The AAAS annual meeting starts is in a week, which means that I will be experiencing a combination of jet-lag and uncontrollable excitement very soon. I’m almost all ready to go, seeing as I should be getting my press badge in the mail soon (Unfortunately, it was sent to my Montreal address so I have to wait a few extra days for it to arrive in Guelph). I can’t wait to see what AAAS has in store for all the attendees. If you want to find out more about this conference, I’ve embedded the “pre-conference” press conference video at the end of this post. Enough about that for now though!
This week’s Top 3 Science Links starts off with some dermatological news. The Scientifically Inclined article I wrote for the Ontarion is about the surprising skin care benefits of cinnamon.
A compound called cinnamaldehyde found in most cinnamon species, including the cassia species you get at your local supermarket, has been found to increase collagen production in skin cells, increasing the skin’s overall strength and elasticity.
This is very interesting for dermatologists because a decrease in type 1 collagen is the main reason for the visible signs of aging we experience in our later years.
And now for this week’s recommended science links:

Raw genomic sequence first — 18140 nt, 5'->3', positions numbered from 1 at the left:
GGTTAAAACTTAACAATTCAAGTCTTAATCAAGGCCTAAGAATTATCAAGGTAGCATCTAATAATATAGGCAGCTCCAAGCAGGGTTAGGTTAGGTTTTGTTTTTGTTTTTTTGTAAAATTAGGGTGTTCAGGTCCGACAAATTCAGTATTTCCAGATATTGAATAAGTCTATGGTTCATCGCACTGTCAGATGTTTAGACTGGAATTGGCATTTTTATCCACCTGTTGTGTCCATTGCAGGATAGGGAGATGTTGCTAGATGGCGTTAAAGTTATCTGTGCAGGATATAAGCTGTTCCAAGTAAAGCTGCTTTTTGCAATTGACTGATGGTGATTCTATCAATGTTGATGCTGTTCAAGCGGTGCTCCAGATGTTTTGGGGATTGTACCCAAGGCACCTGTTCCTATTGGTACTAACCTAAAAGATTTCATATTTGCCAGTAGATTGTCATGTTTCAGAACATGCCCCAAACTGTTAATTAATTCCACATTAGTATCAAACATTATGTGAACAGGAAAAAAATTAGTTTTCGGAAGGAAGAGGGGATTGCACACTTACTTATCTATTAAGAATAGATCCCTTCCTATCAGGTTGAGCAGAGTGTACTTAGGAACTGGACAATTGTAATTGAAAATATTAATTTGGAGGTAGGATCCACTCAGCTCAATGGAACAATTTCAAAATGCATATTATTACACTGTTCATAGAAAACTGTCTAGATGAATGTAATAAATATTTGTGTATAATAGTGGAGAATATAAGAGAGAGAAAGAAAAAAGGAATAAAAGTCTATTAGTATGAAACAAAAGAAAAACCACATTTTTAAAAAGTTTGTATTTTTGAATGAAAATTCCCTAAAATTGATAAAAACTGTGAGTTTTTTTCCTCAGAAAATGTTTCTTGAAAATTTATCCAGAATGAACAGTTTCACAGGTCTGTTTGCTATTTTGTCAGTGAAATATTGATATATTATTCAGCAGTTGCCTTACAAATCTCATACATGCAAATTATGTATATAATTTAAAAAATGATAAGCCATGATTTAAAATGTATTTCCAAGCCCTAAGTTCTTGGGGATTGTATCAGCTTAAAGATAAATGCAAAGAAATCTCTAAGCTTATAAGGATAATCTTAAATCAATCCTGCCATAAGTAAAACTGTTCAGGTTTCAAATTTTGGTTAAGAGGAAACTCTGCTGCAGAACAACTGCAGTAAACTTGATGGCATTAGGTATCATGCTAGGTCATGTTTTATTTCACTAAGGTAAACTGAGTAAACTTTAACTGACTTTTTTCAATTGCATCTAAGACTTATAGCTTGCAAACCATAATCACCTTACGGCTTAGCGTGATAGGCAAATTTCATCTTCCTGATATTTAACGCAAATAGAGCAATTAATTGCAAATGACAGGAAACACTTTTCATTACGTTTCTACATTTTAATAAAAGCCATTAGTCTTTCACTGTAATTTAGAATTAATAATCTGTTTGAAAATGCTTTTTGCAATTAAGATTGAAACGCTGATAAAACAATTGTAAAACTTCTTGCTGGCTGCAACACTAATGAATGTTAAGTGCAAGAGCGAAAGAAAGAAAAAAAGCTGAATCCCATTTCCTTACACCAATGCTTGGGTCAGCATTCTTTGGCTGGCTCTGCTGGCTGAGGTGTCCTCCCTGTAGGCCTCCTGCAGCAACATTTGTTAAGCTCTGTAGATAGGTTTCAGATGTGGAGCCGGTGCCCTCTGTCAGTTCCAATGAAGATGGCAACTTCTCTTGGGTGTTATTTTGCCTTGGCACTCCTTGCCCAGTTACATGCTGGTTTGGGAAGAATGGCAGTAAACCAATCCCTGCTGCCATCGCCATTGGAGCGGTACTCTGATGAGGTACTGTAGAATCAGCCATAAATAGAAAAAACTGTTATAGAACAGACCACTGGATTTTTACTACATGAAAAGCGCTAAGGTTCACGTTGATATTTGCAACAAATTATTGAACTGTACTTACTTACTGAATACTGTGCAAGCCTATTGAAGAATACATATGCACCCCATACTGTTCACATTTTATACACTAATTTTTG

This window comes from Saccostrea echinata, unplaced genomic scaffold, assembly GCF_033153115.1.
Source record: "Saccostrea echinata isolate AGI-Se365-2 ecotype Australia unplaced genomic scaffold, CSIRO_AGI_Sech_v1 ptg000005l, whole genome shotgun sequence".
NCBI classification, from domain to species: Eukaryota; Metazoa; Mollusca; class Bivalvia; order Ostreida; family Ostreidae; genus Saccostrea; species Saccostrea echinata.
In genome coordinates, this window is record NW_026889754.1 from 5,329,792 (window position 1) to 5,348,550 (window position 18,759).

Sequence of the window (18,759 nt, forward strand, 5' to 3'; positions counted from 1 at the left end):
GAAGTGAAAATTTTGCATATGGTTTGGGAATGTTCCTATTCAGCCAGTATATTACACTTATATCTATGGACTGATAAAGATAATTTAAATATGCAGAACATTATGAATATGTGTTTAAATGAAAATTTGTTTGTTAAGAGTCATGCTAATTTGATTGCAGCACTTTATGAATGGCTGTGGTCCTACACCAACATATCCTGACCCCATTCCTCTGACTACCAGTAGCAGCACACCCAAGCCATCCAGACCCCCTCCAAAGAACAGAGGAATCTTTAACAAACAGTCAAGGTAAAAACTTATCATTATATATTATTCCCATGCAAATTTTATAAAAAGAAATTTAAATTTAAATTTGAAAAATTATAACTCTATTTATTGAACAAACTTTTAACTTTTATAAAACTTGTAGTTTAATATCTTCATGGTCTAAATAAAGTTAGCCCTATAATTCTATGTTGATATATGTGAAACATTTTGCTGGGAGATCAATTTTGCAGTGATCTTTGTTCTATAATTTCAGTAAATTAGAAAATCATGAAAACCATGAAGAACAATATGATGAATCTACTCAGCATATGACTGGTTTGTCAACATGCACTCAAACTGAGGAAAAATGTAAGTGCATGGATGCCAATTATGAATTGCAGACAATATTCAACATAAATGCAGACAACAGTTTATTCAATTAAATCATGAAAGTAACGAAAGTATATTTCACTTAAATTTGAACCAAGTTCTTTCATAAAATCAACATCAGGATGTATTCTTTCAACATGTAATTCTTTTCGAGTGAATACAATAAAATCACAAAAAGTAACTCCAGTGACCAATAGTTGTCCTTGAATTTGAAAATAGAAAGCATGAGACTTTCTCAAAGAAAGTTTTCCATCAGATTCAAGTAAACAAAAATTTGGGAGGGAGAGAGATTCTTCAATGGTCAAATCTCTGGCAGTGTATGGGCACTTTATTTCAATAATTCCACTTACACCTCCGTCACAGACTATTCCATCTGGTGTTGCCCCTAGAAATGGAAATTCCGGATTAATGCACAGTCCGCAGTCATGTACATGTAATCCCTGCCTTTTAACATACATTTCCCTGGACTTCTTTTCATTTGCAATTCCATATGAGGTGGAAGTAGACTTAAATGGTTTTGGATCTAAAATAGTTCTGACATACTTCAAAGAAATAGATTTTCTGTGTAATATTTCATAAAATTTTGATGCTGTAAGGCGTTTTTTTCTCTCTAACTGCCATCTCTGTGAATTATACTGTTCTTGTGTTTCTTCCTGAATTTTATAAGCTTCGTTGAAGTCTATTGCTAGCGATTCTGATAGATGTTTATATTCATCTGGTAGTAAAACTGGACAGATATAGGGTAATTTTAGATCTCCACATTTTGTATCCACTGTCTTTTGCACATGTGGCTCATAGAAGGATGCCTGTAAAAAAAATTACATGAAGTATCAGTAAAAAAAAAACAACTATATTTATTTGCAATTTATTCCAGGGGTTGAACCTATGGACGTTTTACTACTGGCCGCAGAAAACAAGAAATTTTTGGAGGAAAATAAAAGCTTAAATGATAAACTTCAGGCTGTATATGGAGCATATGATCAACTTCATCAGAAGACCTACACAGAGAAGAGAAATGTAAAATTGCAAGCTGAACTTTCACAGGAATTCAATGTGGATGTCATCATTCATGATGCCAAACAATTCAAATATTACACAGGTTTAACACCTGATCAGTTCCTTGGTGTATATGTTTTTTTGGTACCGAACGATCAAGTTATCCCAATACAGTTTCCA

Top 3 Science links
A group of scientists have found a planet with similar conditions to Earth, and it is “just” 22 light-years away. It has been dubbed “Super-Earth” because it is about 4.5 times the size of our Earth. It orbits around its very own “Sun”, a star named GJ 667C, in just 28 days, but it still receives about the same amount of energy as we receive from our Sun. This means it could support life, a very interesting prospect. Their findings will be published on the open-access site Arxiv.org.
*Spoiler Alert* – This week’s science video has to do with the Super-Earth.
The question as to whether the presence of ships on the open waters makes whales nervous has finally been answered. You can read about this rather sad discovery in an extremely entertaining article thanks to science writer Helen Fields.
Fields writes that after 9/11, ship traffic was halted for a while over concerns about terrorist attacks. Veterinarian Roz Rolland, who had been studying hormone levels in whale feces for some time before this event, noticed a significant decrease in the level of stress hormones in the whale excrement during that period. Click on the link if you want to find out more about how whale feces, a feces-sniffing dog, terrorist attacks and serendipity came together to deliver this answer to us!
This STI is on the fast track to becoming resistant to antibiotic treatment. Read about how the bacteria are coming to get us in Scientific American.
*LAST MINUTE ADDITION – you can call this edition a top 4 if you wish*
Keep in mind that for this to explanation to be true, the scientists will have to prove that bloodsucking flies plague zebras much more than they do other horse-like animals devoid of stripes.
Science Video of the week
Here’s a msnbc clip about the Super-Earth that features an interview with one of the scientists who discovered it. In this video, he explains what this means for the world, both theoretically and practically.
Finally, as promised, here’s the AAAS “Pre-Conference” Press Conference Video: